Aberdeen Falls is a 98m high waterfall near Ginigathena, in the Nuwara Eliya District of Sri Lanka, the heart of the tea-growing district which is known for its cooler highland climate. Today, tea tours pitched on the comforts of colonial life continue to draw visitors to the area. The main town of Nuwara Eliya - dotted with remnants of the colonial era, is where Sri Lankans like to wind down, particularly at horse races and car rallies held during April, the month of flowers and festival time.


This former sugar planation was named Aberdeen by its owner, slave owner Alexander Forbes, who grew up in the Granite City. After emancipation in 1838 the former slaves founded their own town on the edge of the estate, which is today still called Aberdeen. Other Jamaican plantations with a north-east link included the Monymusk Estate of the Grants of Monymusk; The Burn Estate of John Shand who owned The Burn House near Fettercairn; and the Dalvey Estate of Sir Alexander Grant of Dalvey, near Forres - the same man who bought Bance Island.

In 1817 a government slave census recorded that there were almost 300 slaves named Aberdeen in the British West Indies.


Only a few hundreds people live in Aberdeen, a small settlement in Cockpit County, a thickly wooded and mountainous areas, where former slaves fled to their safety. St Elizabeth Parish has around 148,000 residents with its economy driven by bauxite mining, fishing and tomato country. The Appleton Rum factory, around three miles from Aberdeen, has now put the area on the tourist map.

Last year, Aberdeen Primary and Junior High School, which has around 230 pupils, got a major refurbishment to fix its leaking roofs, poor toilets and bad playing areas last year.

It is said St Elizabeth has more people of mixed ancestry than any other part of the island.


Aberdeen in Hong Kong was named in memory of George Hamilton-Gordon, 4th Earl of Aberdeen and former prime minister from 1852 and 1855. Lord Haddo, as he was also known, was born in Edinburgh. In 1800, he wet to Cambridge University but stayed for only two sessions. He was still awarded his degree, however, as noblemen could graduate without sitting an exam.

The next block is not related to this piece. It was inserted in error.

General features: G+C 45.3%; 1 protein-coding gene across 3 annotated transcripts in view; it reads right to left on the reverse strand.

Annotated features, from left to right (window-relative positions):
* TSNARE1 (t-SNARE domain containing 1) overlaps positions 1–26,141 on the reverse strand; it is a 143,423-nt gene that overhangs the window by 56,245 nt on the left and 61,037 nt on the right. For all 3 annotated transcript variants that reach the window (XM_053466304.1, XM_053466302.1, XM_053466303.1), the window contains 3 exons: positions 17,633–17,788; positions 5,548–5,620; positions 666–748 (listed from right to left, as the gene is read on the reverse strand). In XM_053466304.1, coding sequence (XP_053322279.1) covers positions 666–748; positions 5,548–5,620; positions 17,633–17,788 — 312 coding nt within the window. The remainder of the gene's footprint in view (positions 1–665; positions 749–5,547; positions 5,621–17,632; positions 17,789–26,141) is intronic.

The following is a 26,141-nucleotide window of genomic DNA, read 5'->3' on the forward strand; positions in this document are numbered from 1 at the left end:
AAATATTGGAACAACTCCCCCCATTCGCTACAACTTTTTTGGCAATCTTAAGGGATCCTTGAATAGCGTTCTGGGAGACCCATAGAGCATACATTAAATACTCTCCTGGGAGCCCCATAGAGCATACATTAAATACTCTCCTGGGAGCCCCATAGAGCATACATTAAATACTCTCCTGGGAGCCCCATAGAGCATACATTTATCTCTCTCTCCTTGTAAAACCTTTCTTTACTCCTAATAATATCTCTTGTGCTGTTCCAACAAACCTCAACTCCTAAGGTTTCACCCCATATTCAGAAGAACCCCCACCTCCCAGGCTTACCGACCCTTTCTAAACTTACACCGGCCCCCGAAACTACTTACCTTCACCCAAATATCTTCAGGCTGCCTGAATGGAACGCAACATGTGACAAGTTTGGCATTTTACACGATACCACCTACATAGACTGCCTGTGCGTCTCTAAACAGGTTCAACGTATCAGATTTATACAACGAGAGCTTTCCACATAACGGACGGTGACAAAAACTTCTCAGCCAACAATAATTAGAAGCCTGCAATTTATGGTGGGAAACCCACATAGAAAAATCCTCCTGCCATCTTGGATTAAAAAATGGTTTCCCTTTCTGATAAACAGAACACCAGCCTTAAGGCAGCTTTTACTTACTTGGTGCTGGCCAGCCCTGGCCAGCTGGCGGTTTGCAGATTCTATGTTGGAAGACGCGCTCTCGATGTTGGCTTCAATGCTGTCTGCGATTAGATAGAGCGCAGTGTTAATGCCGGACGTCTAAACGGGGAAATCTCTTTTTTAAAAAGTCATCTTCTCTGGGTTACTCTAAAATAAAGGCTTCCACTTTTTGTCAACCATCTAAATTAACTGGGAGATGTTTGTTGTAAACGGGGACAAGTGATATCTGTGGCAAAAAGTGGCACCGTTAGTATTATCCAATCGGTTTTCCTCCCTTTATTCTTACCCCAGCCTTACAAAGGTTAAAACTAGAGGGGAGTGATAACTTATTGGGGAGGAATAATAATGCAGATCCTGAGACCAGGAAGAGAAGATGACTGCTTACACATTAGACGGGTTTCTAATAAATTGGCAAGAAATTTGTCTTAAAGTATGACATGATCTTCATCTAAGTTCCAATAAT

After a short career in the diplomatic service following the death of his wife, he entered politics and became Foreign Secreatry to the Duke of Wellington despite having little experiece. He served as prime minister after forming a coalition of Whigs, Peelites and radicals. He took Britain into the Crimean War and retired from politics not long after.


One of the key tourist centres of Hong Kong, Aberdeen is defined by its harbour and gleaming skyscrapers which have long been favoured by the middle classes. They overlook a community living on traditional junks. A typhoon shelter on the south side of Hong Kong Island is also a popular seafood dining spot and home to Jumbo Kingdom, one of the world’s largest floating restaurants. More than 30 million people have dined there since it opened in the 1970s. Aberdeen Harbour, which can seat up to 2,300 diners at a time, was used as a location for Bruce Lee’s classic martial arts move, Enter The Dragon.


Samuel Benn and his wife Martha had a big idea in 1868. They saw the potential to build a new town at the mouth of the Wishkah River, where her father owned land. They moved and spent decades engineering their vision. Benn, an Irish immigrant from New York, had a salmon saltery. By the late 1800s, Aberdeen had half-a-dozen buildings with a population of “17 whites and 13 Chinese” mainly employed at a cannery to which Benn gave free rent. Aberdeen’s first buildings kept falling into the water, but by 1910, with the arrival of lumber and shingle mills, the population grew to 17,000. The supply of unskilled labour drew immigrants from around the world.


It is most famously the birthplace of Nirvana singer Kurt Cobain and the town sign carries the catchline Come as You Are, in tribute to one of his songs.

Cobain described Aberdeen as a place “full of bigoted rednecks” and his negative views of the town - plus his drugs use - have made civic leaders reluctant to celebrate the singer’s connection.

A proposal to rename a bridge over the Wishkah River after the singer - which he mentioned in Something In The Way, and where Cobain reportedly slept rough – was scrapped in 2011.

However, a memorial park named after the Nirvana frontman near the bridge is a modest tourist attraction.

Washington suffered with the loss of its many major sawmills in the 1970s and 1980s as its fishing industry declined. However, tourism and shopping underpin the town’s new economy.